August 14, 2012

Walking through treacle

Filed under: wordsmithery — lexifab @ 11:00 pm

After two weeks (eep!) of writing not a word of fiction, I finally did some work tonight on one of the three short stories I’m tinkering with. Pure expositional infodump which will need a complete rewrite, but I’ve been putting it off for ages because I knew I couldn’t make it sound any good. Which is stupid, because none of it will sound any good anyway until I get the first draft finished so that i can look at it and figure out what I should have written in the first place.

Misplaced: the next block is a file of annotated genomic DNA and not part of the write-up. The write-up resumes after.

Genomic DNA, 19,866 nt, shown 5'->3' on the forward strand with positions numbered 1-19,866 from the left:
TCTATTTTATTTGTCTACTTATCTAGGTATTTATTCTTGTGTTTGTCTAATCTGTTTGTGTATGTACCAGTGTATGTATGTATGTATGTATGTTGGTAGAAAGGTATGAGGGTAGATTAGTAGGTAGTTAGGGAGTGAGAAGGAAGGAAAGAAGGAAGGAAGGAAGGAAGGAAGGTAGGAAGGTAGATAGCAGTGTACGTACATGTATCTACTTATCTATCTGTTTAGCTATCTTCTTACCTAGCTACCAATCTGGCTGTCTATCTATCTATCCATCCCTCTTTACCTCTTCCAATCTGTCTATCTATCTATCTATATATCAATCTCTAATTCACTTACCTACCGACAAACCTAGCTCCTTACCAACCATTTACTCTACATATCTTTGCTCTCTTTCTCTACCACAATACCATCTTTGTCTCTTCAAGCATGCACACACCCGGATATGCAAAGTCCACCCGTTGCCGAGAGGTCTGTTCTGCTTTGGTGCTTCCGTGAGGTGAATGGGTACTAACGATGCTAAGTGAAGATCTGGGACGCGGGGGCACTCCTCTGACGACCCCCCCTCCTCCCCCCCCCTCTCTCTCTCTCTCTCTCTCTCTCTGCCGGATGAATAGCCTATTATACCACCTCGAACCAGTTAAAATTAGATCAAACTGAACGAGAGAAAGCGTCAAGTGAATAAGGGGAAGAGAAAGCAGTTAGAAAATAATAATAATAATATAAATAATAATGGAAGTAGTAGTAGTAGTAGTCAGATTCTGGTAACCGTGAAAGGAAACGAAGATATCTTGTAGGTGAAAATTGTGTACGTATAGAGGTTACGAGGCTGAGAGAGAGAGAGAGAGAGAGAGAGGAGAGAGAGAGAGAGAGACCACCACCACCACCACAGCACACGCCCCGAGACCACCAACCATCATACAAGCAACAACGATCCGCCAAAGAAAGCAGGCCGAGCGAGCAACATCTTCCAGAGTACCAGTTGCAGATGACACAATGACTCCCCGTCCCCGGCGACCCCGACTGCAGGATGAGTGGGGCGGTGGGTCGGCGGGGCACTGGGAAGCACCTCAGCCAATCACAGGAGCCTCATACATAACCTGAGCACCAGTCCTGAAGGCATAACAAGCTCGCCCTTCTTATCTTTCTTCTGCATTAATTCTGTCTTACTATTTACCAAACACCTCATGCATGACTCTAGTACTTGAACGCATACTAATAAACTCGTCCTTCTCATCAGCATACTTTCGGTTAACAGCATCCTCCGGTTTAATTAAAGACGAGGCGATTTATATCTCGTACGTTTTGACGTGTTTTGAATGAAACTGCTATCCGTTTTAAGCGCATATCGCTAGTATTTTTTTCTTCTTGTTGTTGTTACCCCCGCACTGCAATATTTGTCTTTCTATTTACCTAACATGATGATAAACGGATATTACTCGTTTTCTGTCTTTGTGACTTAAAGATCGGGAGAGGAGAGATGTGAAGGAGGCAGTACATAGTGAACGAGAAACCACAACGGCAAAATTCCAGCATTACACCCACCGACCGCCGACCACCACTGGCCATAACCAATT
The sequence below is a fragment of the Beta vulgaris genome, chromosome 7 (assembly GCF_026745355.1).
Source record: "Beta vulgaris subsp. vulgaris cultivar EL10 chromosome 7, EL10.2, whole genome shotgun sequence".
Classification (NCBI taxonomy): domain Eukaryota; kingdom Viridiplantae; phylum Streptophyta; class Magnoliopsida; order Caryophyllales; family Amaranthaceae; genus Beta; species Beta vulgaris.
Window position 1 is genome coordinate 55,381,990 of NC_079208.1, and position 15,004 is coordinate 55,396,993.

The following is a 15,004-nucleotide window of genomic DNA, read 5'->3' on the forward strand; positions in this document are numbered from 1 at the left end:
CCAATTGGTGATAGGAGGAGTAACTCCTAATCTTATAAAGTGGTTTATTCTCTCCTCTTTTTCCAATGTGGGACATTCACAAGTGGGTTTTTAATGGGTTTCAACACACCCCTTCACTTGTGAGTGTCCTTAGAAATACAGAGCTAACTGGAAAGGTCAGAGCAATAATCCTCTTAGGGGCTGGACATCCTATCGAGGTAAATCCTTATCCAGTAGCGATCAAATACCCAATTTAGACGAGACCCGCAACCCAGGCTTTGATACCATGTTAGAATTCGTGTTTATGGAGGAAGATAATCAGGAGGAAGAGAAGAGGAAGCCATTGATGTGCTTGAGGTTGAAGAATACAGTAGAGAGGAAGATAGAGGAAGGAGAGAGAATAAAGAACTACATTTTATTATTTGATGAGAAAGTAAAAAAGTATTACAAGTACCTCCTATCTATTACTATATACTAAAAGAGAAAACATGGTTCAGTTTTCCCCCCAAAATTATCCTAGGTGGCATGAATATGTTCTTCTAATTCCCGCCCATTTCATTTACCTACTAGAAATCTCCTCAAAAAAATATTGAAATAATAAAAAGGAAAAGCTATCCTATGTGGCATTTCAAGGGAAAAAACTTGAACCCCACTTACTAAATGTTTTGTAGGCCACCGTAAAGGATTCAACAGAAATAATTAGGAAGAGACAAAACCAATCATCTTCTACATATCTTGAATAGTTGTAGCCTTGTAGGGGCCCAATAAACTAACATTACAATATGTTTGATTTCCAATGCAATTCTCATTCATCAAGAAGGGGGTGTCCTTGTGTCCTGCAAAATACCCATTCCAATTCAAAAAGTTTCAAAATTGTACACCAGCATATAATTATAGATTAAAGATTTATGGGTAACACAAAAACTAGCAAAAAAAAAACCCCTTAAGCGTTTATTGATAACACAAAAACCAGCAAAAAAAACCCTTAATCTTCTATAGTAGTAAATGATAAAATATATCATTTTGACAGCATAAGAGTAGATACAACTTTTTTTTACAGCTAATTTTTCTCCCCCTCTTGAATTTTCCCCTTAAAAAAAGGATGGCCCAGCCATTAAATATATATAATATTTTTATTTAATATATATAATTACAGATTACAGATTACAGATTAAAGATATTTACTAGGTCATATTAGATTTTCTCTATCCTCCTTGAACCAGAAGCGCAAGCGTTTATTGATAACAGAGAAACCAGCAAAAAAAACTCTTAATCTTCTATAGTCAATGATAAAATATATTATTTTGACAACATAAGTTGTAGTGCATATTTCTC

That said, I did manage to get one killer exchange of dialogue which will probably survive anything but the most brutal editing process.

So apart from the novel, which is on the backburner until I can figure out how to balance out the angst with a meatier plot (and get some jokes in there), I have three stories I’m tinkering with. I’ll vaguely refer to them as the cyclone one, the time travel one and the surfing one. Oh, and there’s the shopping one, but it doesn’t have an ending yet so I’m not quite counting it.

I will hereby set myself the goal of finishing at least one of them before the end of the month. Probably the time travel one, although it’s the most complicated one of the lot. I wish I could be sure it makes even a slight amount of sense…